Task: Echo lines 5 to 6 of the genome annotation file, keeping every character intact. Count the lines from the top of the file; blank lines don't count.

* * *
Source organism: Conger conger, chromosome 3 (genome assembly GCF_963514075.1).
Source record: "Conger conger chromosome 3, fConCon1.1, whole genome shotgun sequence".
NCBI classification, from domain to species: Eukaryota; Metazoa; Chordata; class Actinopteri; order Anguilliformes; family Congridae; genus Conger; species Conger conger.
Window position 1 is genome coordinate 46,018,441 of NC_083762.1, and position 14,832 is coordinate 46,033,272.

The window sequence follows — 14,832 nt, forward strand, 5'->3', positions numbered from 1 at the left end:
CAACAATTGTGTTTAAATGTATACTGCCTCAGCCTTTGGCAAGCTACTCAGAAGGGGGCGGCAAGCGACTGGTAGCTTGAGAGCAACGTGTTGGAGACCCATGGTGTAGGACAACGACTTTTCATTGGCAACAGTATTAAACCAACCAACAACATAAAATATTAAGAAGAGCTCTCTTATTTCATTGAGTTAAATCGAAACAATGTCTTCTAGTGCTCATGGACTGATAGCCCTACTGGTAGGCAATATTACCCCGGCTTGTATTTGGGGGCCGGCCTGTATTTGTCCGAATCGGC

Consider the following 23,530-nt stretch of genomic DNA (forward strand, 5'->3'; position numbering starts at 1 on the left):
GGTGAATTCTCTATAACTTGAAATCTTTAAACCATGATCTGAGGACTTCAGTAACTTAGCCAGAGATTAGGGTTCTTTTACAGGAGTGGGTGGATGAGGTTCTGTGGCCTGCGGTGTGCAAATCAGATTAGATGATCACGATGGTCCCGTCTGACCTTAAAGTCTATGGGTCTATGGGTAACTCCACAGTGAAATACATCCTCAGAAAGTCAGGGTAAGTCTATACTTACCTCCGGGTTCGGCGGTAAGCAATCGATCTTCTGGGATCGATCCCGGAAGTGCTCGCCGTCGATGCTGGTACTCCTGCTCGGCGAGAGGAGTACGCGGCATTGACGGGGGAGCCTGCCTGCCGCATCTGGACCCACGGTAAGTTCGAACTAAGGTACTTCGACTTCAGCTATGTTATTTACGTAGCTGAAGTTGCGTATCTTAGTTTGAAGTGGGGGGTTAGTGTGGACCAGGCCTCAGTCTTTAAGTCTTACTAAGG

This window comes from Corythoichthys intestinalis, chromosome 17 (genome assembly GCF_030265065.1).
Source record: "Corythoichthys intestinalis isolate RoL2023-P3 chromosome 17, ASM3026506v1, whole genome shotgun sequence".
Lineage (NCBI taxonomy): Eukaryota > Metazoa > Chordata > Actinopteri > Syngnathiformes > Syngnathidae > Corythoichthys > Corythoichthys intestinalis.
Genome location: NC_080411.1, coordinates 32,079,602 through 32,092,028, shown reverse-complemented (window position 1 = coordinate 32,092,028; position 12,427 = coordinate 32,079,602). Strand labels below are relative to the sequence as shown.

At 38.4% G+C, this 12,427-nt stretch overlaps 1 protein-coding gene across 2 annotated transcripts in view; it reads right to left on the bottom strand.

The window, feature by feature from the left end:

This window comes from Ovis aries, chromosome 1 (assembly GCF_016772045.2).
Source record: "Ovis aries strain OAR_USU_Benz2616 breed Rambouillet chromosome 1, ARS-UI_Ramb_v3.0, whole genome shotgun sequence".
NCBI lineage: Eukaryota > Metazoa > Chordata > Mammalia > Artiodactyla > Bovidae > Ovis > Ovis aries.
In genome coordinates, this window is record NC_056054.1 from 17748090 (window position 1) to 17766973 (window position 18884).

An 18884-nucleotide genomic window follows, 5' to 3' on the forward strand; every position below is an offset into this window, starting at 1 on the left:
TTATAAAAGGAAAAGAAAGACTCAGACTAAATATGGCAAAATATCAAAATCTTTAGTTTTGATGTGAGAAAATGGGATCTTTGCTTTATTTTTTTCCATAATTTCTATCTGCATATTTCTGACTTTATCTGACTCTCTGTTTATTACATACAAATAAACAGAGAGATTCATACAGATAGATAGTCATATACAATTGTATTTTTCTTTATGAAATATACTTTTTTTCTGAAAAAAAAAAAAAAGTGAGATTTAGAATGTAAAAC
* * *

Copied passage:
The window sequence follows — 14,832 nt, forward strand, 5'->3', positions numbered from 1 at the left end:
CAACAATTGTGTTTAAATGTATACTGCCTCAGCCTTTGGCAAGCTACTCAGAAGGGGGCGGCAAGCGACTGGTAGCTTGAGAGCAACGTGTTGGAGACCCATGGTGTAGGACAACGACTTTTCATTGGCAACAGTATTAAACCAACCAACAACATAAAATATTAAGAAGAGCTCTCTTATTTCATTGAGTTAAATCGAAACAATGTCTTCTAGTGCTCATGGACTGATAGCCCTACTGGTAGGCAATATTACCCCGGCTTGTATTTGGGGGCCGGCCTGTATTTGTCCGAATCGGC